The exhibition runs until 17 September and I encourage you to see it in person if you possibly can. Whether you are able to or not, the substantial catalogue is real treat (although defiant of the confines of my desktop scanner). The principal authors are curators Mattie Boom and Hans Rosemblum, supported by essays from Saskia Asser (a descendant of the pioneering Dutch photographer, Eduard Isaac Asser, who is represented in the show), our own bon-vivant and collector, Steven F. Joseph, whose perceptive eye secured many of the contributions shown, and the Rijksmuseum’s Martin Jürgens, one of the coterie of conservators emerging as the true photo-historians of our age.
(the paperweight is my own and is not included with the catalogue)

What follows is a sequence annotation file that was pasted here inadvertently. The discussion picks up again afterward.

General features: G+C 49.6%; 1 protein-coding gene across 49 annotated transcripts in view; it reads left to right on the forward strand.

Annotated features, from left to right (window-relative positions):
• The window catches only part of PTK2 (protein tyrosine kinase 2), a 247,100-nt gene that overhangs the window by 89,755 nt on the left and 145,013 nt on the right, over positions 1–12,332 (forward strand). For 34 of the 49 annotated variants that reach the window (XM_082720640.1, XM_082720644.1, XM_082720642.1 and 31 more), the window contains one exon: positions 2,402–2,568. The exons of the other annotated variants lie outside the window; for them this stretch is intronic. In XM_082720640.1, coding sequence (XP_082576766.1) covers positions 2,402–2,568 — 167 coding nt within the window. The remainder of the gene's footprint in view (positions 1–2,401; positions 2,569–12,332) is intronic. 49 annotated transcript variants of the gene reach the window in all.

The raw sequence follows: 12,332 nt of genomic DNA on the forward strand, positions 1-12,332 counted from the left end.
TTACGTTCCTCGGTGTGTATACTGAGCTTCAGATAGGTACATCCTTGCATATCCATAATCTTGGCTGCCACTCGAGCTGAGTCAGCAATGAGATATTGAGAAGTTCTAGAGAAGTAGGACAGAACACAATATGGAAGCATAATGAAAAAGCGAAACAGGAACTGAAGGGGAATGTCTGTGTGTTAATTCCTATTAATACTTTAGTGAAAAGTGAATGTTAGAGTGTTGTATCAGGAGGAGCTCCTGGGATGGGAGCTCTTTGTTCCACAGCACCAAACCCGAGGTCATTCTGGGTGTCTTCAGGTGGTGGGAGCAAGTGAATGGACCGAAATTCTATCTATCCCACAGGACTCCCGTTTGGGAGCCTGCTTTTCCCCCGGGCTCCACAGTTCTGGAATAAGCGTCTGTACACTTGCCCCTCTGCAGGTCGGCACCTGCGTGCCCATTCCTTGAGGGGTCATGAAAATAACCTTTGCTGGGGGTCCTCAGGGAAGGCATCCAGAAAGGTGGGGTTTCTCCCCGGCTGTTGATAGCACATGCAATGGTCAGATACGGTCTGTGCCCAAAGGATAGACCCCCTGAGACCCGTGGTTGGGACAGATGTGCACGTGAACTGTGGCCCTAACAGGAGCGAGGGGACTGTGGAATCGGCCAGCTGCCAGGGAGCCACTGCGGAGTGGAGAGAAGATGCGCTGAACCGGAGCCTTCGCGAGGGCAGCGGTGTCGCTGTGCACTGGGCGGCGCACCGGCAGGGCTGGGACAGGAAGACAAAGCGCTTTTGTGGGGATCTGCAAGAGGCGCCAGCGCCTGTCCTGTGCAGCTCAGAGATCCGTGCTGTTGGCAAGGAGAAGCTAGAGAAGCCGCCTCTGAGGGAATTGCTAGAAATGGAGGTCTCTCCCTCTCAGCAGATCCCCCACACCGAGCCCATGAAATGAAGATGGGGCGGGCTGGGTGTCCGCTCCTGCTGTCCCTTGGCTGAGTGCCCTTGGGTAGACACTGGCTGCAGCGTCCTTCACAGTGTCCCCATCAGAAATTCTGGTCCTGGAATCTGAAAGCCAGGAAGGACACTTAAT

Moving on to the Auld Reekie, the Athens of the North, I fortunately managed to get to my old base of Edinburgh just ahead of the Festival crowds in order to see A Perfect Chemistry. It was. Through the long-standing work of Sarah Stevenson, David Bruce and others before them, the Scottish National Portrait Gallery is inextricably linked to the extraordinary partnership of Robert Adamson and David Octavius Hill. They were freely encouraged by Henry Talbot, especially through the mutual contact of Sir David Brewster, to practise the calotype and the result was a massive and singular output of photographs unlike any other in the early history of the art. I was surprised that it has been fifteen years since the last exclusive showing of Hill & Adamson in these galleries, so in any case it was time for new generations to be inspired. The J Paul Getty Museum lost a treasure four years ago when Annie Lyden returned to her native land to pick up where Sara left off and she has managed to successfully retain the previous scholarship while advancing into new interpretations of familiar pieces.